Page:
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University of Sheffield

— Medical

3D-printed guide could find use in better nerve repairs

By - February 24, 2015 1 Picture
When someone suffers an injury that results in a severed nerve, the usual treatment involves sewing the two severed ends directly back together, or bridging them by suturing in a nerve graft. Such repairs don't always function perfectly, however. What works better is to let the two ends grow back into each other. Scientists at the University of Sheffield have developed a means of helping them do so, in the form of a 3D-printed nerve guidance conduit (NGC). Read More
— Electronics

Flexible graphene-based LED clears the way for flexible displays

By - February 2, 2015 2 Pictures
Researchers from the University of Manchester and University of Sheffield have developed a new prototype semi-transparent, graphene-based LED device that could form the basis of flexible screens for use in the next-generation of mobile phones, tablets and televisions. The incredibly thin display was created using sandwiched "heterostructures", is only 10-40 atoms thick and emits a sheet of light across its entire surface. Read More
— Aircraft

3D-printed UAV now sports ducted fan motors

By - October 14, 2014 2 Pictures
Back in April, we first heard about a 3D-printed UAV airframe that could be fabricated within 24 hours. Created by a Boeing-assisted team at the University of Sheffield's Advanced Manufacturing Research Center, it was a gliding prototype that would require the addition of a motor and an external propeller for powered flight. Its recently-announced successor, however, features integrated electric ducted fan motors. Read More
— Environment

University of Sheffield fights pollution with poetry

By - May 18, 2014 1 Picture
Air pollution is a problem in many of the world’s major cities and removing it requires 24/7 solutions, as well as a bit of imagination. Taking a literary run at the task, the University of Sheffield has revealed what it calls the “world’s first air-cleansing poem,” which is a combination of a new work by award-winning writer Simon Armitage and a chemical formula developed at Sheffield by Professor Tony Ryan. The hope is that it will not only raise awareness of air pollution, but also help persuade British industry to adopt the air-cleansing technology more widely. Read More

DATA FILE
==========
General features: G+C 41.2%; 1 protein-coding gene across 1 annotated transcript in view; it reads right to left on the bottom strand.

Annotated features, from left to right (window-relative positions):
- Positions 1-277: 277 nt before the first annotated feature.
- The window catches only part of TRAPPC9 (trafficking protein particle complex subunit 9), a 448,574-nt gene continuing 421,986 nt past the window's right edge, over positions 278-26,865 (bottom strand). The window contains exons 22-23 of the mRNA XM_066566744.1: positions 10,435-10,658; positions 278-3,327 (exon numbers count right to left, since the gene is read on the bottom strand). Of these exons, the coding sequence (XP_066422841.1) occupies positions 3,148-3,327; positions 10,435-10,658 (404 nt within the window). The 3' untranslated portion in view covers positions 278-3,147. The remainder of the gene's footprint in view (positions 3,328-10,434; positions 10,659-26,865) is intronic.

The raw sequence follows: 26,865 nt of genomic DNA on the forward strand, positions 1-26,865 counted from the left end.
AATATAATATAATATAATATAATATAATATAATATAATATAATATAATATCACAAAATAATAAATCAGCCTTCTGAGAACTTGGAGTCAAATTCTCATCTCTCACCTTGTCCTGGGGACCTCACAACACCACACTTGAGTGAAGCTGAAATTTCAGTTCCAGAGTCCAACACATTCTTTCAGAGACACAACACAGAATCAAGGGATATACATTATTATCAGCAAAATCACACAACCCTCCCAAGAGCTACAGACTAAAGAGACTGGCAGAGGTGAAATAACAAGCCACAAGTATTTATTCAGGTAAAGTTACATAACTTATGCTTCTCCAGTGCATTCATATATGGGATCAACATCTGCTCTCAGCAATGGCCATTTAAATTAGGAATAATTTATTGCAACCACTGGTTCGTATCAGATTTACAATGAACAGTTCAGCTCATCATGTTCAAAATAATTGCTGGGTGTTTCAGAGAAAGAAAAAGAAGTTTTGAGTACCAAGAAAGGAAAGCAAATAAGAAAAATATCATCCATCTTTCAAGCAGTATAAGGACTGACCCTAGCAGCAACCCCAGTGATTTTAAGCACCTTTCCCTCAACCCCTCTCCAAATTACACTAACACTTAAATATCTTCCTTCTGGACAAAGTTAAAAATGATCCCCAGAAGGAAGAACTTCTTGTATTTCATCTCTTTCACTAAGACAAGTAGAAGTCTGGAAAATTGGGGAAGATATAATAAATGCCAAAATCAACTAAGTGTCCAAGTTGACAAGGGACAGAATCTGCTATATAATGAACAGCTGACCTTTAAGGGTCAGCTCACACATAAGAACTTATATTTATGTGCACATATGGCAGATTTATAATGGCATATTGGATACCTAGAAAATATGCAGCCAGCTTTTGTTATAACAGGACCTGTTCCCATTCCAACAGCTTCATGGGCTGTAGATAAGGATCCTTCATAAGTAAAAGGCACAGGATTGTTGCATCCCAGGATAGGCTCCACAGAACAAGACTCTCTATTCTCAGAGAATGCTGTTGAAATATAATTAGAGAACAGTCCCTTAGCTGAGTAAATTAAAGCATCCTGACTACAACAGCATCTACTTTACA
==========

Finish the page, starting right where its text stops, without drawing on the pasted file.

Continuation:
— Science

Researchers develop DNA GPS tool to accurately trace geographical ancestry

By - May 1, 2014 2 Pictures
An international team of scientists has developed a process that allows them to pinpoint a person’s geographical origin going back 1,000 years. Known as the Geographic Population Structure (GPS) tool, the method is accurate enough to locate the village from which the subject’s ancestors came, and has significant implications for personalized medical treatment. Read More
— Aircraft

3D-printed UAV can go from not existing to flying within 24 hours

By - April 2, 2014 7 Pictures
Because 3D printing allows one-off items to be created quickly and cheaply, it should come as no surprise that the technology has already been used to produce unmanned aerial vehicles, or UAVs. Engineers at the University of Sheffield's Advanced Manufacturing Research Center (AMRC), however, have taken things a step farther. They've made a 3D-printed UAV airframe that's designed to minimize the amount of material needed in its construction, and that can be printed and in the air within a single day. Read More
— Automotive

P-MOB electric car travels 20 km on solar power alone

By - August 13, 2013 2 Pictures
One of the criticisms made about electric vehicles is that they’re only as “green” as the source of the electricity used to charge their batteries. A Tesla Model S may not emit any carbon, for instance, but the coal-burning power plant that allows it to recharge certainly does. In order to be truly carbon-neutral, EVs need to be able to run completely on electricity derived from clean sources. Well, that’s just what the P-MOB prototype car does ... as long as you don’t need to take it too far. Read More
— Environment

ESA satellite to map and quantify biomass in world’s forests

By - May 9, 2013 2 Pictures
Kicking off with the Gravity field and steady-state Ocean Circulation Explorer (GOCE), which was launched in March 2009, the European Space Agency’s Earth Explorer missions are intended to provide a greater understanding of the Earth and the interactions between various natural Earth processes. “Biomass” is the seventh Earth Explorer satellite to get the nod and will provide and accurate picture of the amount of biomass and carbon stored in the world’s forests. Read More
— Robotics

IBM developing robot assistance for technicians

By - April 29, 2013 8 Pictures
If you've ever tried typing while talking to technical support with the phone crammed between ear and shoulder, then you know the meaning of frustration. Now imagine doing that upside down inside an airplane wing while juggling wires, crimps and a schematic printout. For some field engineers, that sort of thing is an everyday occurrence, so IBM in collaboration with the University of Sheffield Advanced Manufacturing Research Centre (AMRC) in the UK is developing a mobile maintenance, repair and operations (MRO) prototype robot. It's a combination of a smartphone app and a camera/projector mounted on a robot arm, that allows supervisors and experts to have a more active presence on the job. Read More

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